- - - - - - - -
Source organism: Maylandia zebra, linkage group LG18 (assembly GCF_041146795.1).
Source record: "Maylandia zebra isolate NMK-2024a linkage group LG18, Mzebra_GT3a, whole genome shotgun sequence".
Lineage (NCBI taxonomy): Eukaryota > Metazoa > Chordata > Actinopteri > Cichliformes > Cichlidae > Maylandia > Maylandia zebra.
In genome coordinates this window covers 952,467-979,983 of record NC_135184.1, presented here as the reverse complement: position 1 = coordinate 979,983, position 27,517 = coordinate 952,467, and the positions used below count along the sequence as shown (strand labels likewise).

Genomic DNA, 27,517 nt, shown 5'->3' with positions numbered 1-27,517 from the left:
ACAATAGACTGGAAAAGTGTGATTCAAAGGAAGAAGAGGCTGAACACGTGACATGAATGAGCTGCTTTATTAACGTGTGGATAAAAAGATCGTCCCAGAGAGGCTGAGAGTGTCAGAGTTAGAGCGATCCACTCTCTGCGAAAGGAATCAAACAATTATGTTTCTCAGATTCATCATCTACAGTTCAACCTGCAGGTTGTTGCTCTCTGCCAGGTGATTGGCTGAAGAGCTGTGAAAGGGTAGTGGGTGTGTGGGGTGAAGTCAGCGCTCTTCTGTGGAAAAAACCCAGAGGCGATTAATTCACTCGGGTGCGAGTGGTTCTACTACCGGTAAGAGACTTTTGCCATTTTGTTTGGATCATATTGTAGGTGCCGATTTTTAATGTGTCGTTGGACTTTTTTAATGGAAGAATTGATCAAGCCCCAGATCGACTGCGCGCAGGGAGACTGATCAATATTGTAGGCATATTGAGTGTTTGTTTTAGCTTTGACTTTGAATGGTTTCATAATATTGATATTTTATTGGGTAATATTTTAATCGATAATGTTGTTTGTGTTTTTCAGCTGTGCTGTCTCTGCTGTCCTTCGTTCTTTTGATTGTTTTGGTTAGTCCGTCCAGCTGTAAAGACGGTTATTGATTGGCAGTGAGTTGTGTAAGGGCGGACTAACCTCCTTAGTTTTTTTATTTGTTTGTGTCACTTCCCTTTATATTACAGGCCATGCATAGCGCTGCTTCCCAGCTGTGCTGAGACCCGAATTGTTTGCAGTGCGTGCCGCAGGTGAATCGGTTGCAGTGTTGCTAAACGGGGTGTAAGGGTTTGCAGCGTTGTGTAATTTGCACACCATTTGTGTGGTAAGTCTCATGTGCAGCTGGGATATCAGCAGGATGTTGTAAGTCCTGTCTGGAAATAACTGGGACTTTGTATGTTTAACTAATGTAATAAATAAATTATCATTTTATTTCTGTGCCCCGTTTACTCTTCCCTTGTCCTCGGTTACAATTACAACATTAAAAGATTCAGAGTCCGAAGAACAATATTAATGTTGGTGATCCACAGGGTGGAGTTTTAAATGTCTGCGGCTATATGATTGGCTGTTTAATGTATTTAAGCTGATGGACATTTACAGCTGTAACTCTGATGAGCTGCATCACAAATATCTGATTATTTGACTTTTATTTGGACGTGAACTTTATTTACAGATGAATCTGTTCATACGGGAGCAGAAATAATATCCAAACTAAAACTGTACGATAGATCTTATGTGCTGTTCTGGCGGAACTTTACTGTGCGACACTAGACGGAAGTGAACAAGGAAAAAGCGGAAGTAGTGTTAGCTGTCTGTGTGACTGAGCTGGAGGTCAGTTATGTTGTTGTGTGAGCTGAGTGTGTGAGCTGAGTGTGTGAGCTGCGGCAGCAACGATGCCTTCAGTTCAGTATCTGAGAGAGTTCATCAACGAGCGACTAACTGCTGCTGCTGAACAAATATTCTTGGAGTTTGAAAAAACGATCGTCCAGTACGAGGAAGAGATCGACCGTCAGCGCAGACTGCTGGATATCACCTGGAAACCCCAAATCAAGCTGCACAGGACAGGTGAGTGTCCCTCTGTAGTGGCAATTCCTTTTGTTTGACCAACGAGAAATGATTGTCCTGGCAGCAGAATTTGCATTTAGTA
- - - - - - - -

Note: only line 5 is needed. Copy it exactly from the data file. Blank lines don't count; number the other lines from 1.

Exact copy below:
Genomic DNA, 27,517 nt, shown 5'->3' with positions numbered 1-27,517 from the left: